I make a left on Jensen. There’s an interesting purple tunnel under the railroad tracks, but I stay up at ground level and walk across the tracks. Then I turn onto Franklin, where a great number of the city’s homeless are gathered, lounging about. Probably “homeless” isn’t the right term. Their homes are here, under the expressway bridge, and in various nooks and crannies of Minute Maid Park, home of the Houston Astros. Houseless is more like it. They eye me warily. Am I one of them, with my baggy sweatshirt and vest full of bulging pockets? Why am I on foot, they wonder? Just a pain in the ass tourist with a lot of gear? Do I represent competition for scarce resources or potential resources of my own? They seem confused.

I go past the brand new twenty-story plus Harris County Courthouse and the Harris County Criminal Justice Center, which I assume means the jail. What looks like the old Harris County Courthouse, a hundred years old or more, is undergoing extensive renovations, with scaffolding all around. Maybe they’re going to turn it into a museum.

Into view comes what looks like the tallest building in the city, and maybe in the state. But there are several just about as tall, so I don’t know. I pass the Magnolia Hotel and the Christ Church Episcopal Cathedral, built in 1893. It’s such a pleasure to be in the midst of all these tall buildings, with the occasional shorter and older art deco skyscraper. One such is the Gulf Building, built in 1929, about thirty stories high. Then there’s the 1925 Niels-Esperson Building, an example of the Italian Renaissance style. These little guys hold up well next to their newer cousins. The decade from 1925 to 1935 was probably this country’s best for public architecture. The 1990s and 2000s have been pretty good, too, but in a much different and more streamlined way. Somehow we got our heads out of our asses architecturally, where they had been pretty much from WWII until the mid-1980s. During the horrible 50s and 60s and 70s we couldn’t seem to combine functionality with elegance to save our lives. Buildings looked like concrete bunkers, or plastic and aluminum tinker toys, or spaceships, or just plain linear rectangles like the World Trade Towers. Then somehow people began to figure out how to add curves and other flourishes to all that steel and reflective glass, at least some of the time. Color is still critical and they sometimes get it wrong, with bad black and grey structures that look like they’re covered with soot.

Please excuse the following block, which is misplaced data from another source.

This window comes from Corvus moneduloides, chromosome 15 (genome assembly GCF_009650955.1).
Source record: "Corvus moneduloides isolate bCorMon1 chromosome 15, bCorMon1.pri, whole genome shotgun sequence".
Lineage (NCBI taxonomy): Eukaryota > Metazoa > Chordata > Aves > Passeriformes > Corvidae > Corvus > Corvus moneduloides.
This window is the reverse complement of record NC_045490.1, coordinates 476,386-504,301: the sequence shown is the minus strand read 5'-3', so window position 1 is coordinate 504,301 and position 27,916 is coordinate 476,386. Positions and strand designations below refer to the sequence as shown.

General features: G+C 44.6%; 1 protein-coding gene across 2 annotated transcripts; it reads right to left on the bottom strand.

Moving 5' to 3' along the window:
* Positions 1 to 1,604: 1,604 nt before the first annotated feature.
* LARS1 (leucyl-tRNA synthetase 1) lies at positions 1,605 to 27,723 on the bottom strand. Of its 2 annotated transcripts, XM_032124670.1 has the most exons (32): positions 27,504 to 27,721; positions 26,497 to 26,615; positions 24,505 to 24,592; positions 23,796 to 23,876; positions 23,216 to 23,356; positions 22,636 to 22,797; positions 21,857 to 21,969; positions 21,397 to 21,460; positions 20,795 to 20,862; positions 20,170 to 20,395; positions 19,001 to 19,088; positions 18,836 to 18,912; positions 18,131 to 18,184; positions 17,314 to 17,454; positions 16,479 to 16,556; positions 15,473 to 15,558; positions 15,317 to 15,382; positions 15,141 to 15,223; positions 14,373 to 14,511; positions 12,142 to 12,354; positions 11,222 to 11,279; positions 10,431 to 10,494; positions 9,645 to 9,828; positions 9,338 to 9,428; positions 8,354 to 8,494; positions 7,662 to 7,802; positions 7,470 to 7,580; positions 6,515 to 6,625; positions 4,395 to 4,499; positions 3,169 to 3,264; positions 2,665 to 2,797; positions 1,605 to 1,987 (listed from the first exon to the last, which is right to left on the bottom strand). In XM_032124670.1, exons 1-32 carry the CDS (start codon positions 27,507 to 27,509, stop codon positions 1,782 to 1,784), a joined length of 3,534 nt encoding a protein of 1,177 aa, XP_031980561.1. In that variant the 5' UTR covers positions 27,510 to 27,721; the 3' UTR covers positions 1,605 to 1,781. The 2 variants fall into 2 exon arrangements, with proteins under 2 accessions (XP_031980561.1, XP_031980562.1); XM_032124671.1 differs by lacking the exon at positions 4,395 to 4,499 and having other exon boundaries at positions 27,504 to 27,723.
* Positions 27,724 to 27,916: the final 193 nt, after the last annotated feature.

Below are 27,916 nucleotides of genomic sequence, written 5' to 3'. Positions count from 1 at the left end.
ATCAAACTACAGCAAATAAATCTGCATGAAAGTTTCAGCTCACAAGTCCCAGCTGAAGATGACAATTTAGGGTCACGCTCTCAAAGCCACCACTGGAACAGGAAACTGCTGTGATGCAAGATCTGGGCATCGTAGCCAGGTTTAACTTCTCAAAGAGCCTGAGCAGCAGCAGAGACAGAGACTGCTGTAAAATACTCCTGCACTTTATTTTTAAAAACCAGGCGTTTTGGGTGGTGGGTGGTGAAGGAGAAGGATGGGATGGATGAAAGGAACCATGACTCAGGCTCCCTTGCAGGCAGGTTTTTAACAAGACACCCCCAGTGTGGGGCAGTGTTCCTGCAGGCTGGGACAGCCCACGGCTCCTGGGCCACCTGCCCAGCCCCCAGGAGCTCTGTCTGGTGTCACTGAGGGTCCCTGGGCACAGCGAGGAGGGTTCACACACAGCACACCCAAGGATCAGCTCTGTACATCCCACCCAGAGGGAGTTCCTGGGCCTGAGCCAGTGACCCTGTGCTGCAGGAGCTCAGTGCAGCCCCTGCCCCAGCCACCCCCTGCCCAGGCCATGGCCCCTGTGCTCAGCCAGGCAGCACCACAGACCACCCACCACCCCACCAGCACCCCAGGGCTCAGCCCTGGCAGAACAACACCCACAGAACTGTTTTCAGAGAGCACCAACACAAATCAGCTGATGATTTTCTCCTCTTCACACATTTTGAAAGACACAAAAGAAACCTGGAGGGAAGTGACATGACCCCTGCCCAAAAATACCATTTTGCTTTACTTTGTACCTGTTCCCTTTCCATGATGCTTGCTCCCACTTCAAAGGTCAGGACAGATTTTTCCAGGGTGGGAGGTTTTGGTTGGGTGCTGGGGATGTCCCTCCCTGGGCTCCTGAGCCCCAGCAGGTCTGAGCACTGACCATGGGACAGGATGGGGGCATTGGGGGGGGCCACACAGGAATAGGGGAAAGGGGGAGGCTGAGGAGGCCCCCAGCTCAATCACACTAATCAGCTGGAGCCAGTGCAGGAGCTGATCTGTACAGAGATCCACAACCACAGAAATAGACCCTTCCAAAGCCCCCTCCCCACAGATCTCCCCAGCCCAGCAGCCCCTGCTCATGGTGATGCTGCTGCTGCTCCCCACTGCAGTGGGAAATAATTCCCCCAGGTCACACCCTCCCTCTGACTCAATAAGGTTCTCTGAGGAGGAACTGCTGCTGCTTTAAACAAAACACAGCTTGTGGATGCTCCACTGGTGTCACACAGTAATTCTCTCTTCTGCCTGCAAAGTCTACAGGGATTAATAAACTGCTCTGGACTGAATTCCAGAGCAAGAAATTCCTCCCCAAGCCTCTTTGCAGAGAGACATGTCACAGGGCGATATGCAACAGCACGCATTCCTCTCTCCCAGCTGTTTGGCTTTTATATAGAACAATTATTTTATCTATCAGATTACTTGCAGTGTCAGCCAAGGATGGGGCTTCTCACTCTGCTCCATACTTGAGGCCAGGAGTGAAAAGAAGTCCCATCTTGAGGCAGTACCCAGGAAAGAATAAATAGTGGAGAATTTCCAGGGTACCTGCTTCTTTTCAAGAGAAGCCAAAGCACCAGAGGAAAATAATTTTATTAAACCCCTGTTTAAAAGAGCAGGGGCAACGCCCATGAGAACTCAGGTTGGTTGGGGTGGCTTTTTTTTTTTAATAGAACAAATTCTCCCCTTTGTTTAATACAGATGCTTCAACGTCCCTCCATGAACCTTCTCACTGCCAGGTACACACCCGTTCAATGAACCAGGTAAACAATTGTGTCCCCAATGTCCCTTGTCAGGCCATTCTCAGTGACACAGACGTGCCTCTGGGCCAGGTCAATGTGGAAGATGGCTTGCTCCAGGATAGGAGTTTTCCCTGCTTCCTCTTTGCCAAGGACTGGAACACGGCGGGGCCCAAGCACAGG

Houstonians have a damn nice downtown going for themselves, I think. I head out Prairie and up Bagby, past the aquarium. Up at the corner of Bagby and Franklin is a little park with a statue of George H. W. Bush, that old Republican apparatchik, facing the downtown that his pals in the oil business built, with as much help as he could give them.

Franklin goes northwest. I pass under I-10. There’s some gentrification going on here, with lots of new apartment and condo complexes on the street. Middle aged white people on bicycles ply the pavement, a sure sign of the upper middle class creeping in. Behind the new housing lurk some of the old shabby one-story houses, though. Franklin turns into Washington and on I go.

Eventually I get onto Hempstead and head northwest up and out of the inner city. Hempstead, with railroad tracks on one side and light industry on the other, pretty much completes the symmetry of today’s walk, which began heading southwest on Highway 90, the same type of thoroughfare.

Then I take Clark off of Hempstead, cutting north up to the 290 expressway. Clark turns into Hollister. The neighborhood changes abruptly. It’s now white collar businesses on a shady boulevard—banks, telephone companies, computer places--big buildings again. Up at 290 I go a couple of blocks to Tidwell Road and Walmart and the motor home.